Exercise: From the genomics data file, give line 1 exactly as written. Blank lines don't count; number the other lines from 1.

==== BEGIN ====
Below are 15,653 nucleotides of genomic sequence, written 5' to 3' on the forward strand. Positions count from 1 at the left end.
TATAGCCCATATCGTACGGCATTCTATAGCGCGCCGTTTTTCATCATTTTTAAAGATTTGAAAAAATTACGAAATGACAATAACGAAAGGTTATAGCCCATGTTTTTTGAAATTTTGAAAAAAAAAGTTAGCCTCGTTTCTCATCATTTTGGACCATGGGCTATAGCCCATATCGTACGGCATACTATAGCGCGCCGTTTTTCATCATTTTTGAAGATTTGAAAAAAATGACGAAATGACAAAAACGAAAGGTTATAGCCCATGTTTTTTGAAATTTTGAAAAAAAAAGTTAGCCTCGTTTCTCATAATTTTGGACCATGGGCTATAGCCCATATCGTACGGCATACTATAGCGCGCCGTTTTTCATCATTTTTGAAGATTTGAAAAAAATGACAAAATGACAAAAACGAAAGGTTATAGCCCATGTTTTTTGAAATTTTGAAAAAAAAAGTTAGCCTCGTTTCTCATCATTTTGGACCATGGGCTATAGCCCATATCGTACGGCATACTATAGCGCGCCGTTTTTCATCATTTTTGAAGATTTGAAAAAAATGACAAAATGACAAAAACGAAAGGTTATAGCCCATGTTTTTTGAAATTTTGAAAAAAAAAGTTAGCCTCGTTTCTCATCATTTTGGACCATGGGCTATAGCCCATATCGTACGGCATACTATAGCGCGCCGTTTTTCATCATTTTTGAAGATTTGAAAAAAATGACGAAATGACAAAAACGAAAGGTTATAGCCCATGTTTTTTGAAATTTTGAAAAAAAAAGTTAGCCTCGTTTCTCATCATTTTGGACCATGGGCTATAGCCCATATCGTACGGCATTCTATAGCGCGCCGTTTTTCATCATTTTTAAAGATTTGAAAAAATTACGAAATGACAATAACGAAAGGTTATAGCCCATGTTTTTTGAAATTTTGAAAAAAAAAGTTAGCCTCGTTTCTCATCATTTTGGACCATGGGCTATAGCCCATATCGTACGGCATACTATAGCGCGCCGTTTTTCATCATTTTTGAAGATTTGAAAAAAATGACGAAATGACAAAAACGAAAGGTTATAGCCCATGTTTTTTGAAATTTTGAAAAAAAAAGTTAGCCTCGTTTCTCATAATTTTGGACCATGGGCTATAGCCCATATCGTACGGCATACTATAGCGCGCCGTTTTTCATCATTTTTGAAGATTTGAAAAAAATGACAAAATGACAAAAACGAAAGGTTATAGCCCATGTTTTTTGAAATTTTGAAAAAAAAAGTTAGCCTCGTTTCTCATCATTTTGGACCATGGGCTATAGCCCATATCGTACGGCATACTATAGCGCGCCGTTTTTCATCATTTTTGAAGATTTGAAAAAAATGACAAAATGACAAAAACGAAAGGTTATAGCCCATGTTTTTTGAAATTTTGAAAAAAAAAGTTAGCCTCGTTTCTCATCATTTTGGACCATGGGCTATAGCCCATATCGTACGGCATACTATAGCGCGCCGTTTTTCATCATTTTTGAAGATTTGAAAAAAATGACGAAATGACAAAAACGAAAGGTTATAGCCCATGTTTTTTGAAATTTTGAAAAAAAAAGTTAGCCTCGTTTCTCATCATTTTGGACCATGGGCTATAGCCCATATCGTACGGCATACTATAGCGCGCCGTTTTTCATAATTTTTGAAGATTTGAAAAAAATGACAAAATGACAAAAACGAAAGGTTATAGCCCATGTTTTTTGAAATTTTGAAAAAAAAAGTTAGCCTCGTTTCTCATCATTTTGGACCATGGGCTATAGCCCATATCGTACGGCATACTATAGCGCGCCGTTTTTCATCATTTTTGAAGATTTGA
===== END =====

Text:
Below are 15,653 nucleotides of genomic sequence, written 5' to 3' on the forward strand. Positions count from 1 at the left end.